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Wednesday, August 28, 2019

Providence Plans to Defund Its Public Schools to Expand “No Excuses” Charter

Gov. Gina Raimondo is a big fan of charters
Image result for charter schools fundingThe evidence is clear that privately managed charters can get higher test scores by culling, exclusion, and attrition. 

It’s equally clear that charters drain resources from the public schools that enroll most students. 

Most public officials seem to understand that it costs more to run parallel systems, one public, one private.

But not in Rhode Island, where Governor Gina Raimondo is a big fan of charters (she was a hedge fund manager before running for governor). 

She is eager to expand Achievement First, a no-excuses charter known for high test scores and harsh discipline.

This article by Linda Borg in the Providence Journal lays out the findings of two independent studies that warned about the negative fiscal impact of charters on public schools (one from Moody’s Investors, the other from the Brookings Institution, which is erroneously described as “left-leaning”).
Borg should also have Gordon Lafer’s significant study of the fiscal drain of charters on the public schools of three districts in California. https://www.inthepublicinterest.org/wp-content/uploads/ITPI_Breaking_Poi...

Supporters of expanding Achievement First cite a report funded by the Arnold Foundation, a rightwing foundation that zealously supports privatization and opposes public sector pensions. 

Billionaire John Arnold was an energy trader at Enron.

EDITOR'S NOTE: John Arnold was only one example of political funding given to Raimondo and her allied PACs. A former hedge funder herself, Raimondo received broad support from hedge fund oligarchs. She returned the favor by investing more than a billion dollars in public pension funds in hedge funds, often in difficult to break contracts. Her successor as State Treasurer Seth Magaziner tried to pull RI out of hedge funds, but found those contracts to be a major obstacle.   - Will Collette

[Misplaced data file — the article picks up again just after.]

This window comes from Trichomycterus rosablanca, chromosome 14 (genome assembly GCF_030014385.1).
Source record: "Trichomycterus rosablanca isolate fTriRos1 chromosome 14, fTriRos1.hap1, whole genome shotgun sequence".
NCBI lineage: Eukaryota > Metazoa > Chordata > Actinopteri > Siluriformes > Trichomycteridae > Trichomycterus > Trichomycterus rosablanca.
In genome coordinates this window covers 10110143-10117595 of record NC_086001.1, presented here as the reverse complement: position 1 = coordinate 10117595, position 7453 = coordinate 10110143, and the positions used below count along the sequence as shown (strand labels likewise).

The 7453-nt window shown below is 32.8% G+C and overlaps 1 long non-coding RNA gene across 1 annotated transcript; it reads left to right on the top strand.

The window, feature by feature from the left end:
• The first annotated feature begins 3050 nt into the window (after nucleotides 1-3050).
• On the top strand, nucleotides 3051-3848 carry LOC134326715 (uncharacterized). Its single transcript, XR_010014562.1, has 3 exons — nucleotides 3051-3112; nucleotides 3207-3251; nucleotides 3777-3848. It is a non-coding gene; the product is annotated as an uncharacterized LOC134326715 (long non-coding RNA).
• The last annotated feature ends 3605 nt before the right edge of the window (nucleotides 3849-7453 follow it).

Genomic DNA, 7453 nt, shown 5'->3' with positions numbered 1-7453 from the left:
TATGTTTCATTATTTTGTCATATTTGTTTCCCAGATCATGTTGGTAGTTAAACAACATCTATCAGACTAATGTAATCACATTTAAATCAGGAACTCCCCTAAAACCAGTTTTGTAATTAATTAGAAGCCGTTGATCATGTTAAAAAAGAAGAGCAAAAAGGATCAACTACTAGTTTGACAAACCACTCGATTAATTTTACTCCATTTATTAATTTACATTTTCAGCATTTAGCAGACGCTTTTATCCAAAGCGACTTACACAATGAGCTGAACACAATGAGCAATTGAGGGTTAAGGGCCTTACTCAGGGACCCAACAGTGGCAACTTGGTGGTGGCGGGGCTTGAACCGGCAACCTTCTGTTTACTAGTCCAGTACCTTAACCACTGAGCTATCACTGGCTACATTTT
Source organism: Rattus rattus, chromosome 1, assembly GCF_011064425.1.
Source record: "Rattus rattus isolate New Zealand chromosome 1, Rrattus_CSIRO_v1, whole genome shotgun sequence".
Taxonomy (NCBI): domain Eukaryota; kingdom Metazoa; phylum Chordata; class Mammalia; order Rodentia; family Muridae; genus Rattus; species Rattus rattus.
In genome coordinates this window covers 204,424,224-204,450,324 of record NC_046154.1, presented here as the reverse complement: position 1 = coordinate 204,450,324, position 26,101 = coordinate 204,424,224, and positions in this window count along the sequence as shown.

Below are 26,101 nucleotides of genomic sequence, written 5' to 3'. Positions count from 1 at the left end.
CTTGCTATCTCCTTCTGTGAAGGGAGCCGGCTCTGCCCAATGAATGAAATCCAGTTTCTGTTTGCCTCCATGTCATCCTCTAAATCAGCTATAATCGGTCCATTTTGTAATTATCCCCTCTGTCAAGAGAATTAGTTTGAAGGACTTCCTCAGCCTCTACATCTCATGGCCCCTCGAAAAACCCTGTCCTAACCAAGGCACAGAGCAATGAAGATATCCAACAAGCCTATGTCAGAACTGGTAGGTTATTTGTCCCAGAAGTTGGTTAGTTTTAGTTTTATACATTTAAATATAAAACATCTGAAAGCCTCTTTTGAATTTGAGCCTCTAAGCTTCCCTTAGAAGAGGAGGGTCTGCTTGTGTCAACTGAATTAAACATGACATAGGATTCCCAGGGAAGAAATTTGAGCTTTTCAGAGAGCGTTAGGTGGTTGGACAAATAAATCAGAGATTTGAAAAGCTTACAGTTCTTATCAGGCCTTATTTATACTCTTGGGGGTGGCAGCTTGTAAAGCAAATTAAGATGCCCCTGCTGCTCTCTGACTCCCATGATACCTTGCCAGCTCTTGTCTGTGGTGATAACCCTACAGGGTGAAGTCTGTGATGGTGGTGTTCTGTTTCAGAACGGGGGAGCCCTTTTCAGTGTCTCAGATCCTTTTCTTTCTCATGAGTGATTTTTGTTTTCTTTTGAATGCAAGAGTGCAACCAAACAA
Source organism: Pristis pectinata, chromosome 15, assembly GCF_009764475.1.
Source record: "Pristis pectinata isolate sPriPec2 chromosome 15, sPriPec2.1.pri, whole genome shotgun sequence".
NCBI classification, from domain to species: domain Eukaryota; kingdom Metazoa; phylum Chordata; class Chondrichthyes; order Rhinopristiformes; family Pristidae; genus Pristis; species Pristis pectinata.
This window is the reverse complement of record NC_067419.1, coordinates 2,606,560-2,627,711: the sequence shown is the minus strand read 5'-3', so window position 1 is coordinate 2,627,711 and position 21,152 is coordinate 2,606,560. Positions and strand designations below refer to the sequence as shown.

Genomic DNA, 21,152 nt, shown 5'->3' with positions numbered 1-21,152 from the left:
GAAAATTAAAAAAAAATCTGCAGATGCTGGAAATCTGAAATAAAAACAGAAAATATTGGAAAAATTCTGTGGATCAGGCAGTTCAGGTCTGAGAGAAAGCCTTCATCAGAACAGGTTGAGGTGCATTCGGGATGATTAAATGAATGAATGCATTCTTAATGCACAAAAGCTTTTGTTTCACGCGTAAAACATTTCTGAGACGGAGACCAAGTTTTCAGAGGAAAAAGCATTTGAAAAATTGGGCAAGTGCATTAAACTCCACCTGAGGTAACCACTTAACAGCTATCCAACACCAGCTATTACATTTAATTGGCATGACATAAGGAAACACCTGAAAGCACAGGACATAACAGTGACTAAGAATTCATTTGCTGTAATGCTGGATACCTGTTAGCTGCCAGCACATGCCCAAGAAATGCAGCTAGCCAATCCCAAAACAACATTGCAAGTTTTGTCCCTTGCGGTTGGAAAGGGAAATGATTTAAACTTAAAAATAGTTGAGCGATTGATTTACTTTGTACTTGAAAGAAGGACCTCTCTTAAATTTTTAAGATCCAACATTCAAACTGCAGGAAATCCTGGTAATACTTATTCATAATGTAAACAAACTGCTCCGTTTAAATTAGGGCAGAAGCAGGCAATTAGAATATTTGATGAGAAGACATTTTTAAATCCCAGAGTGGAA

The recently appointed state commissioner, a member of Jeb Bush’s Chiefs for Change, dismissed the controversy as an “old conversation,” showing her indifference to stripping nearly $30 million from the needy public schools of Providence.

“State Education Commissioner Angélica Infante-Green, in an interview Wednesday, called this an “old conversation,” adding that the expansion plan was approved by the Rhode Island Council of Elementary and Secondary Education three years ago after a contentious debate between charter proponents and critics.”

Diane Ravitch is a historian of education at New York University. Her most recent book is Reign of Error: The Hoax of the Privatization Movement and the Danger to America's Public Schools.  Her previous books and articles about American education include: The Death and Life of the Great American School System: How Testing and Choice Are Undermining EducationLeft Back: A Century of Battles Over School Reform,(Simon & Schuster, 2000); The Language Police: How Pressure Groups Restrict What Students Learn (Knopf, 2003); The English Reader: What Every Literate Person Needs to Know (Oxford, 2006), which she edited with her son Michael Ravitch. She lives in Brooklyn, New York.